Last Wednesday, the Kentucky Senate passed legislation that changes the way utilities reimburse owners of solar power systems for the electricity they add to the power grid.

The vote was 23-12.

Senate Bill 100, which is on a fast track for passage, then went to the Kentucky House of Representatives for consideration.

On Friday morning, the House approved the bill on a vote of 71-24.

But it has to go back to the Senate this week because the House made some changes.

The Associated Press said the House version would "let the Kentucky Solar Industry Association intervene in the ratemaking process on behalf of customers, giving them more firepower when they face off against the utility companies."

And, it said, "when setting the rates, the House version would require the commission to consider not just the utility companies' costs, but also the benefits they get from solar power generated by their customers."

Clint Merritt, owner of Daviess County-based Driven Solar, said the bill is "not that different from House Bill 227 last year."

That bill, which died in the Senate Natural Resources & Energy Committee, would have allowed utility companies to use wholesale prices of electricity rather than retail to credit homes with solar panels that produce excess energy.

The solar industry said the bill would lower the compensation utilities give customers with solar panels from 10 cents for each kilowatt-hour of electricity the panels produce to 3 cents.

But existing customers would be grandfathered into the old rate for the next 25 years.

Likely a rush to buy

It was the fear that the rate would be changed that led to a surge of interest in solar and allowed Merritt to quit his job in May and start devoting his full time to his solar installation business.

Passage of Senate Bill 100, he said, "would probably mean a rush for me this year. But that's not the kind of rush I want."

The new legislation would also grandfather the rates paid homeowners for 25 years if the solar panels are installed before Jan. 1, Merritt said.

The bill was introduced in the Senate on Monday, won passage on Wednesday, went to the House on Thursday and was approved by the House on Friday with the amendment.

Sen. Brandon Smith, a Hazard Republican, sponsored the bill along with Sen. Matt Castlen, an Owensboro Republican.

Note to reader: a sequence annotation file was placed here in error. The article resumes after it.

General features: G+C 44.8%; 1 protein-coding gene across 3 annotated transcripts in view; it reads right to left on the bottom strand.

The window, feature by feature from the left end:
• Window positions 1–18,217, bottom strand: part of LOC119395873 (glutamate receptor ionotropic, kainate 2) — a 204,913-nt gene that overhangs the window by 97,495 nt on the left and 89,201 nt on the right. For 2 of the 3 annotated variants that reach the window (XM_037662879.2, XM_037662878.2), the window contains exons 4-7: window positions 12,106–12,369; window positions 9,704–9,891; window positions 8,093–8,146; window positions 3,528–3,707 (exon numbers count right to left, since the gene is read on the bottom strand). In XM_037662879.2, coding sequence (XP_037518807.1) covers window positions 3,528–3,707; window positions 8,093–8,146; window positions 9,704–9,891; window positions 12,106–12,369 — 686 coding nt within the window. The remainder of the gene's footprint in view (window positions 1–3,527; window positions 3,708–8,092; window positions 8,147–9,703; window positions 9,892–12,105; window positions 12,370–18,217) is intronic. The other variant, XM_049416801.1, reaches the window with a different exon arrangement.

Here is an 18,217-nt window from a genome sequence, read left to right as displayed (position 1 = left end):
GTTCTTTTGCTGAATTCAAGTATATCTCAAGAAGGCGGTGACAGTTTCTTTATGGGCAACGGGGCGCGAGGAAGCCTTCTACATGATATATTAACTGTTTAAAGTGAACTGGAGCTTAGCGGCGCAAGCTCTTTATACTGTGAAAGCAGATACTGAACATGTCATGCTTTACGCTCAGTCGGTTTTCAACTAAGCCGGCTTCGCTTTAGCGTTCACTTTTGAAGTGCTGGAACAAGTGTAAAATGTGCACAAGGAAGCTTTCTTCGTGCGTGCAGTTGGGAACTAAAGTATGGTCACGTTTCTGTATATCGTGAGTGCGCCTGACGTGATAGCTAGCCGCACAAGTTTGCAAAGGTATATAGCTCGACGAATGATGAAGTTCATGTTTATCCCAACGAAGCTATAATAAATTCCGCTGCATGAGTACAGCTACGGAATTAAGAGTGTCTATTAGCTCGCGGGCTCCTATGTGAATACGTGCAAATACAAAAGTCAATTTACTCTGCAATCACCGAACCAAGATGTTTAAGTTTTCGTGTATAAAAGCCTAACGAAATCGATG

Smith said in a news release that state law requires electric utilities to buy excess power at full retail electricity rate, calculated to include the fixed costs of poles, wires, meters and advanced technology that make the electric grid service reliable.

He said the problem is that when net metering electric customers are credited at the full retail rate, they effectively avoid paying to maintain the grid.

That cost is left to everyone else, Smith said.

Sen. Robby Mills, a Henderson Republican, said in the release, "We took this piece of legislation, met with both sides, worked on it through the interim and came to what I consider a very good solution for both sides. It is a compromise. It is what government should be.”

He said grandfathering in the rates to homes that are using solar energy on Jan. 1, 2020, is a good idea.

After that, Mills said, rates would be set by the Kentucky Public Service Commission.

"I'd like to see a real world estimate of the cost to utilities for maintaining the grid with solar power," Merritt said. "They want to charge $20 a month. Over the 25-year period that's $6,000."

Kenegy doesn't buy electricity from customers. It gives them credits.

Its website says, "Net metering allows members to interconnect small, renewable energy sources, such as a solar system, with the electric cooperative’s power grid. Members’ bills are then based on the net, or difference, between what is consumed and produced on site. Any excess power produced will offset future power consumed."

It adds, "Net metering allows most Kentuckians to produce enough power to offset their bill, by making power on their own. No one wants to be a power company, just to make enough power to serve their own small needs."

Merritt said, "We agree. No one in the past couple years has actually wanted to put more panels on than needed and draw a check from the power company. We agree that without the grid this wouldn’t work, so the minimum fee for ‘renting’ you a battery bank should be looked at. If change is needed, it needs to be discussed and researched publicly, and all the cost involved would drive the rate change accordingly."

He said, "Being able to sit down for a true and honest discussion with the experts about all costs associated with managing the grid would be incredibly beneficial in determining the minimum costs charged for using net metering. The study would need to be monitored by unbiased groups."

Keith Lawrence, 270-691-7301, klawrence@messenger-inquirer.com

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